Changes in teaching to address gender gap in computing

Early teaching of mathematics and technology subjects needs to be reviewed if the gender gap in technology is to be addressed. This was stated by Professor Mike Hinchey, director of Lero, the Irish Software Research Centre at the publication of the organisation’s annual report.

“There is no reason why women cannot be as successful as men in computing but evidence suggests that many girls are turned off at an early age by its geeky, anti-social, overly masculine, nerdy image.”

UL and IRFU release second year of findings from IRIS research project

Launching the report are Dr Rod McLoughlin, IRFU Medical Director, Caithriona Yeomans, IRIS UL PhD researcher for club rugby, Therese Leahy, IRIS UL PhD researcher for schools rugby and Dr Ian Kenny, Senior Lecturer Biomechanics UL and IRIS Co-Principal Investigator

The Irish Rugby Football Union and University of Limerick have released the second year of findings from the Irish Rugby Injury Surveillance (IRIS) research project, which looks at injury incidence in the Men’s and Women’s All-Ireland League and schools rugby during the 2018/19 season.

New University of Limerick-led PhD in Foundations of Data Science launched

Minister for Higher Education Mary Mitchell O’Connor, seated, with Dr Ruth Freeman, SFI, Prof James Gleeson, UL and Director of CRT Foundations of Data Science, CEO Skillnet Paul Healy, Assoc Prof Claire Gormley, UCD, Co-Director of CRT, and Prof Ken Duffy, Maynooth University, Co-Director of CRT Picture: Andres Poveda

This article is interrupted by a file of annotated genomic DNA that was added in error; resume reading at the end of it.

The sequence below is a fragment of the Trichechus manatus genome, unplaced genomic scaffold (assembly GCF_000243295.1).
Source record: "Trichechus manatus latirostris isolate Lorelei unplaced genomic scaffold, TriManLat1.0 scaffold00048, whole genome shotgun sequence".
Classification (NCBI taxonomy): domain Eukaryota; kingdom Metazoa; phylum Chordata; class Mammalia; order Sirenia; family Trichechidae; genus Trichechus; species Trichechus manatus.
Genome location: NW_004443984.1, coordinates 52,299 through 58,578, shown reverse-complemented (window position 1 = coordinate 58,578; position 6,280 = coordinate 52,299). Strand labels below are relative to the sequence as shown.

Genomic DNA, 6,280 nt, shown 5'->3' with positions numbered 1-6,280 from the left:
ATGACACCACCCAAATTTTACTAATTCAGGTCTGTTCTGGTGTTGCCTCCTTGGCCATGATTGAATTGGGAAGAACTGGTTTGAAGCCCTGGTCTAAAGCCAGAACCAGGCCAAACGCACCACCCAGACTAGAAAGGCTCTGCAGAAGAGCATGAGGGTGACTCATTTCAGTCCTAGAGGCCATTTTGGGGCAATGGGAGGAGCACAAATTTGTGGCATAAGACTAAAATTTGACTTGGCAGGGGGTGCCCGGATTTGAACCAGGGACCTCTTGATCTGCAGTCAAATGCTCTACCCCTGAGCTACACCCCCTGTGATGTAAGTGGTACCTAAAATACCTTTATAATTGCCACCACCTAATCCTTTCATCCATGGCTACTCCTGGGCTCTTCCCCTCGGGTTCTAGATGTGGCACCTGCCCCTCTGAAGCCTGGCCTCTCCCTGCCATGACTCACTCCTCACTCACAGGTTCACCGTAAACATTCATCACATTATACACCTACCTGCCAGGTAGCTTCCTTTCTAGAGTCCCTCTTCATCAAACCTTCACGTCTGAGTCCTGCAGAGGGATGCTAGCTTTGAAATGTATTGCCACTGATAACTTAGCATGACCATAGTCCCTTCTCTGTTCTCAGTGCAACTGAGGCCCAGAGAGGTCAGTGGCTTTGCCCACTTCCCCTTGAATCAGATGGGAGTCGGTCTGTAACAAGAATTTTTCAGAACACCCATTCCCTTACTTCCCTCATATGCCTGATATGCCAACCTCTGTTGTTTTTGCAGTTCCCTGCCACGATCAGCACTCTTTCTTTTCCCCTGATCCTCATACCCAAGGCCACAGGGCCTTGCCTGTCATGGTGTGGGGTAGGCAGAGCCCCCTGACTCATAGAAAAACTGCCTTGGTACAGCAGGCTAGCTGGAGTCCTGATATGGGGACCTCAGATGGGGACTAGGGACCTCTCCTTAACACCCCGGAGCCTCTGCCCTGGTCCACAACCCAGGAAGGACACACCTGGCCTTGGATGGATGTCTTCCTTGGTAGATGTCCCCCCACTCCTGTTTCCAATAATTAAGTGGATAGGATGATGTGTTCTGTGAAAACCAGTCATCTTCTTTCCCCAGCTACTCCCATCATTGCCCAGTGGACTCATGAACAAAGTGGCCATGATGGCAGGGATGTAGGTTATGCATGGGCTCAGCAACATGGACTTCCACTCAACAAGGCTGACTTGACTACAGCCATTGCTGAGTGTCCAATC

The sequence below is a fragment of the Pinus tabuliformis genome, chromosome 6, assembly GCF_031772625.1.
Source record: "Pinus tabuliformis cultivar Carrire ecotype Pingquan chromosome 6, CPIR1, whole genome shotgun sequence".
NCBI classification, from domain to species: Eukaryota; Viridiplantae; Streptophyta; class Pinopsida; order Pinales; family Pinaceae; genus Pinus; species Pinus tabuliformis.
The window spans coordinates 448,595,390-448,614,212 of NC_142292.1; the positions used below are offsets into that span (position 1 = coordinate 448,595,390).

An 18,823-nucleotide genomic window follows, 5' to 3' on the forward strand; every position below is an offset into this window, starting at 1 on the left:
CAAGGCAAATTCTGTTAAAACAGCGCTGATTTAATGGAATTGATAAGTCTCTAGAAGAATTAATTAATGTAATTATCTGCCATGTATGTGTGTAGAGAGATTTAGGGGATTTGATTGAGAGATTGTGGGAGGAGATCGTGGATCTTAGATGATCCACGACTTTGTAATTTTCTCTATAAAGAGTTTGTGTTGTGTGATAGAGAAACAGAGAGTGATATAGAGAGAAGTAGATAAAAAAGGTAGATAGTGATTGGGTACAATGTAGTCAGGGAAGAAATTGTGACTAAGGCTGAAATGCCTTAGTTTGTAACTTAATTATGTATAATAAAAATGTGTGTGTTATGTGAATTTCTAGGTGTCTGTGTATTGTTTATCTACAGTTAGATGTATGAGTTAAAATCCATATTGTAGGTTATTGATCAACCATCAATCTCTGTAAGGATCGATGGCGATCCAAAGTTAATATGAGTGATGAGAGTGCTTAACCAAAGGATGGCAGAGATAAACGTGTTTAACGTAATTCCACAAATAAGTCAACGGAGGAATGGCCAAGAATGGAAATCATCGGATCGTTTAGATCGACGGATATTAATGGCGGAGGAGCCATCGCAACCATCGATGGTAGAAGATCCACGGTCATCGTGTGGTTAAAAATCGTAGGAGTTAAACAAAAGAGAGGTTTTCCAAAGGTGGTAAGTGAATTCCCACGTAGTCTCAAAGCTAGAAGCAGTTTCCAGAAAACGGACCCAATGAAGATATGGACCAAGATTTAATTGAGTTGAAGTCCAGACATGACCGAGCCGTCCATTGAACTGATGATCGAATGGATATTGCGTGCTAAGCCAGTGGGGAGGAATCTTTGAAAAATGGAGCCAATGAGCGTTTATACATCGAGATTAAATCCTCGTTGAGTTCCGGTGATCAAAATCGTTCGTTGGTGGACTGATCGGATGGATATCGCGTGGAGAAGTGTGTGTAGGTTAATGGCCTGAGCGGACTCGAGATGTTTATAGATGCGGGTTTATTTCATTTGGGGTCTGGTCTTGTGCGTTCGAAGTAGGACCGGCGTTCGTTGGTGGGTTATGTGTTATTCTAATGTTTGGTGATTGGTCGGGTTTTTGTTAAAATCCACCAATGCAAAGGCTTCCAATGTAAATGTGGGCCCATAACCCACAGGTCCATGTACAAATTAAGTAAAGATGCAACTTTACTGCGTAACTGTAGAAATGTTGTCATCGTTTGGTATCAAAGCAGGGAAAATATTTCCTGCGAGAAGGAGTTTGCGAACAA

A new doctoral training programme in data science led by University of Limerick and a number of key industry partners has been launched.

Record turnout for 6th Annual AICUR (All Ireland Conference for Undergraduate Research)

This year’s All Ireland Conference for Undergraduate Research (AICUR) had its highest numbers of undergraduate research participants to date, and took place in the Kemmy Business School, UL on 28th March, 2019.

The keynote speech for the 6th annual event was delivered by Seamus Hickey. Seamus was part of the 2018 Limerick All-Ireland winning senior hurling team, is Chair of the Gaelic Players Association (GPA), and is a UL alumnus. Seamus successfully defended his PhD thesis from UL in 2018 and works as the Research Projects Coordinator for Johnson & Johnson.

Classic arcade game Pac-Man provides insights into human behaviour: UL study

Dr Jason Power

A UNIQUE study by a lecturer at the University of Limerick has revealed that classic arcade game Pac-Man can provide insights into human behaviour and psychology.

The research by Dr Jason Power, a lecturer at UL’s School of Education, examined the impact of a person’s belief about their own capabilities and how this influences their performance by using the classic 1980s video game to look at daily behaviour.

Dr Power explains: “Pac-Man’s difficulty slowly ramps up to allow even the most casual players to experience success. This builds a person’s belief that they can succeed and encourages them to try again.”